PORTLAND, Ore., March 22 (Reuters) - A judge cleared the way
on Thursday for three U.S. states to kill California Sea Lions
caught feasting on endangered salmon while a lawsuit is hashed
out in court.
But the order by a U.S. District Court judge in Washington
D.C. limits the number of sea lions that can be trapped and
killed in three states of the U.S. Pacific Northwest to 30 a
year, less than a third of the number the National Marine
Fisheries Service would have allowed.
The Humane Society of the United States and other animal
rights advocates have argued that the sea lions are unfairly
blamed for declining fishery stocks on the Columbia River.
"Obviously we are very disappointed that this program was
not halted," said Sharon Young, marine issues field director of
the Humane Society. "But, we are grateful that the court put
some restraints on it."
California Sea Lions swim 140 miles from the ocean to gather
at the Bonneville Dam dividing Washington and Oregon and prey on
endangered and threatened salmon and steelhead trout. The fish
collect at the hydroelectric dam as they swim upstream to spawn.
Earlier this month, the National Marine Fisheries Service
gave the states of Washington, Oregon and Idaho permission to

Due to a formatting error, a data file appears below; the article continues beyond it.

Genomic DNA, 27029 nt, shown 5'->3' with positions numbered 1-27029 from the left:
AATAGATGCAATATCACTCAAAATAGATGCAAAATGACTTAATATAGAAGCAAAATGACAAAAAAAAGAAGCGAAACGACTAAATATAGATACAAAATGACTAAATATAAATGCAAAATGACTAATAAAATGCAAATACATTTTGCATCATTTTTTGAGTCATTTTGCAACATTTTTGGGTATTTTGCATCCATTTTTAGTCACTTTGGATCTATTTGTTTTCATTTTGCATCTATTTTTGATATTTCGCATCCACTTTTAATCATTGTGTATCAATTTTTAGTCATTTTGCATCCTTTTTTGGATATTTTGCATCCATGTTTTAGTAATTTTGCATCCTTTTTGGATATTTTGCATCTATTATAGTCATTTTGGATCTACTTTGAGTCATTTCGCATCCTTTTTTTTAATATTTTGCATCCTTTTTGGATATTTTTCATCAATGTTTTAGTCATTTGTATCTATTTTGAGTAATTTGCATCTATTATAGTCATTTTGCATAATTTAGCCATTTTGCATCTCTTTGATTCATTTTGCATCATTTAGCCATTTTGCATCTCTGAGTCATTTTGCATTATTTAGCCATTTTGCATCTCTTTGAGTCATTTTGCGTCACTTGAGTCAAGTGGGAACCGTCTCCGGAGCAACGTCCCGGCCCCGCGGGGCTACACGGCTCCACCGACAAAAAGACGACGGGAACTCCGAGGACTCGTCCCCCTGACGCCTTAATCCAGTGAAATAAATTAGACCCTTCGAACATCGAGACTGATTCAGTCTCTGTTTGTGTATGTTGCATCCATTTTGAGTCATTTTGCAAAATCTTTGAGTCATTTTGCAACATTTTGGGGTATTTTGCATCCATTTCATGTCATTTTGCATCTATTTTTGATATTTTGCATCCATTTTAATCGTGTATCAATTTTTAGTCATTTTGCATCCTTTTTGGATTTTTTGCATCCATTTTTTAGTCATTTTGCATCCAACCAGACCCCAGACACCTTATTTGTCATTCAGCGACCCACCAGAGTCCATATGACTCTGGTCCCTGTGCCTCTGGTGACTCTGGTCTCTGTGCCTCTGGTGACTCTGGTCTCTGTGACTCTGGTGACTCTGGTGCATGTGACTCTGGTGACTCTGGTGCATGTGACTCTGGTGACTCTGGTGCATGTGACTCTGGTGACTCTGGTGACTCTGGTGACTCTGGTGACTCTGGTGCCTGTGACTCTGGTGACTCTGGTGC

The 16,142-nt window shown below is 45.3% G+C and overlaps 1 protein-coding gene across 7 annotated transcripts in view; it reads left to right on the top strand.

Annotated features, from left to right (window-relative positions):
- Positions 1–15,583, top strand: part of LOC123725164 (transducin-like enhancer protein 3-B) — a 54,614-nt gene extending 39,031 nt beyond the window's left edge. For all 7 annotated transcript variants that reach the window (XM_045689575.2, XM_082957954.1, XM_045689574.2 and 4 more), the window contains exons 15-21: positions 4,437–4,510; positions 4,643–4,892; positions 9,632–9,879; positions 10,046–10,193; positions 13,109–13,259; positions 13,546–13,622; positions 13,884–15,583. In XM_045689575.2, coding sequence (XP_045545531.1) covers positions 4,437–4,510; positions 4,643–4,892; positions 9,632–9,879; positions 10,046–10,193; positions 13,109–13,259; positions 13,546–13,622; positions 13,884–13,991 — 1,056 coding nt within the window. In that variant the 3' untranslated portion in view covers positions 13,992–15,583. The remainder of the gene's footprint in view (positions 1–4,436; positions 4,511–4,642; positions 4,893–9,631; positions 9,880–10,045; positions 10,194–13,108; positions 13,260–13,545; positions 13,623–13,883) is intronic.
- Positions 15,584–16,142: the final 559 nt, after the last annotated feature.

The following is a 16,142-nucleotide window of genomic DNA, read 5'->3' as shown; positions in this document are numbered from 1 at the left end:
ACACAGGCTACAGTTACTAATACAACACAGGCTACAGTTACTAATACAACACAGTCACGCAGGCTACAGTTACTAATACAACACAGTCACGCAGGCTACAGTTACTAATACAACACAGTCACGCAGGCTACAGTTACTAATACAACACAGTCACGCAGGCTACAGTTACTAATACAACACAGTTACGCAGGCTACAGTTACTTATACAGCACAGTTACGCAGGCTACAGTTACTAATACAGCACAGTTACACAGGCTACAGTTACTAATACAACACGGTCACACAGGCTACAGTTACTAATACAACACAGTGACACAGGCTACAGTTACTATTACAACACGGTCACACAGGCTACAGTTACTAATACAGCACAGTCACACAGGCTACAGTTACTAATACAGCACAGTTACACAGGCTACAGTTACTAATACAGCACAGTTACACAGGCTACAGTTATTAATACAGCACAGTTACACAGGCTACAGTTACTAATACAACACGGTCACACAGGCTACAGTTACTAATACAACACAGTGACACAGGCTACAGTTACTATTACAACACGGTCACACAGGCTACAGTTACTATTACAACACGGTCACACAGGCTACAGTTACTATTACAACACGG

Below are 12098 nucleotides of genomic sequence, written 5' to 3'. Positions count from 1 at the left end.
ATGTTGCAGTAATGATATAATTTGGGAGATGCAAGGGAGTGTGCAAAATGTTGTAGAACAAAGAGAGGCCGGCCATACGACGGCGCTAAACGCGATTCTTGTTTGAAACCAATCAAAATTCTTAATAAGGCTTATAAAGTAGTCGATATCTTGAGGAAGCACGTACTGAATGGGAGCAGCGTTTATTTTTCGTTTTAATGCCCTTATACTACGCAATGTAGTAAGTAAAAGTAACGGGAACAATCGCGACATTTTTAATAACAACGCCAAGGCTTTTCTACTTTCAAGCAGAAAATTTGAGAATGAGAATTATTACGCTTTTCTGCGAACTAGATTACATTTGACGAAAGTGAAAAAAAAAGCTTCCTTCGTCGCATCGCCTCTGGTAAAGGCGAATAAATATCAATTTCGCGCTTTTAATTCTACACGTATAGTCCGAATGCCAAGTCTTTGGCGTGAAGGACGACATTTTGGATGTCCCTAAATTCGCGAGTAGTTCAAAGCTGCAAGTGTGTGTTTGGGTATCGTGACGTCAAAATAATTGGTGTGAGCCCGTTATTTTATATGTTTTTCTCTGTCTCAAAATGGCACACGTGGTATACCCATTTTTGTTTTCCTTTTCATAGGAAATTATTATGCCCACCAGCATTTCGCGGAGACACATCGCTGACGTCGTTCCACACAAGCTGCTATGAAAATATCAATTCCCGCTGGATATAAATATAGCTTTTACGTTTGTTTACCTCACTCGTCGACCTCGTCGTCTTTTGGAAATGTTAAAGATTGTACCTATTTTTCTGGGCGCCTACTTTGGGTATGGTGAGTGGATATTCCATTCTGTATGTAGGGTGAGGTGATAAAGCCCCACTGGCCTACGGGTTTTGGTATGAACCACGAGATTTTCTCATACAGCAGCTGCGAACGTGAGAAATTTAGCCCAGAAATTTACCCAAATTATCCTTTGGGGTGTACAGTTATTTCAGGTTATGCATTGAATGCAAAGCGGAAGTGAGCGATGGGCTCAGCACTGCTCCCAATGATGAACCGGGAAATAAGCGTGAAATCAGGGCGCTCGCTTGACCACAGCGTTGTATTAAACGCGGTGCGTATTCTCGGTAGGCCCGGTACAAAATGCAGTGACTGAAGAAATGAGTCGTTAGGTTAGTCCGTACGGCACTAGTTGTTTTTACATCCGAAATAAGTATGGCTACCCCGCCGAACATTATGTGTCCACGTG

kill up to 92 California Sea Lions per year up to May 2016, but
only those known to be eating listed fish and only if they could
not be placed in zoos or aquariums.
Since 2008, 28 sea lions have been killed and 10 placed in
institutions under similar salmon-protection programs overseen
by the Fisheries Service.
Federal Judge James Boasberg ordered that no more than 30
sea lions be killed per year and that they may not be shot; only
trapped and given lethal injections.
The states argue that California Sea Lions are hindering
salmon recovery efforts in the Northwest. But animal protection
activists say human fishing, hatchery practices, dams and
environmental degradation pose a far greater risk to the fish.
A lawsuit brought by the Humane Society, the Wild Fish
Conservancy and others asks the courts to halt sea lion
killings, arguing that the program violates the Marine Mammal
Protection Act and other laws.
(Reporting by Teresa Carson)
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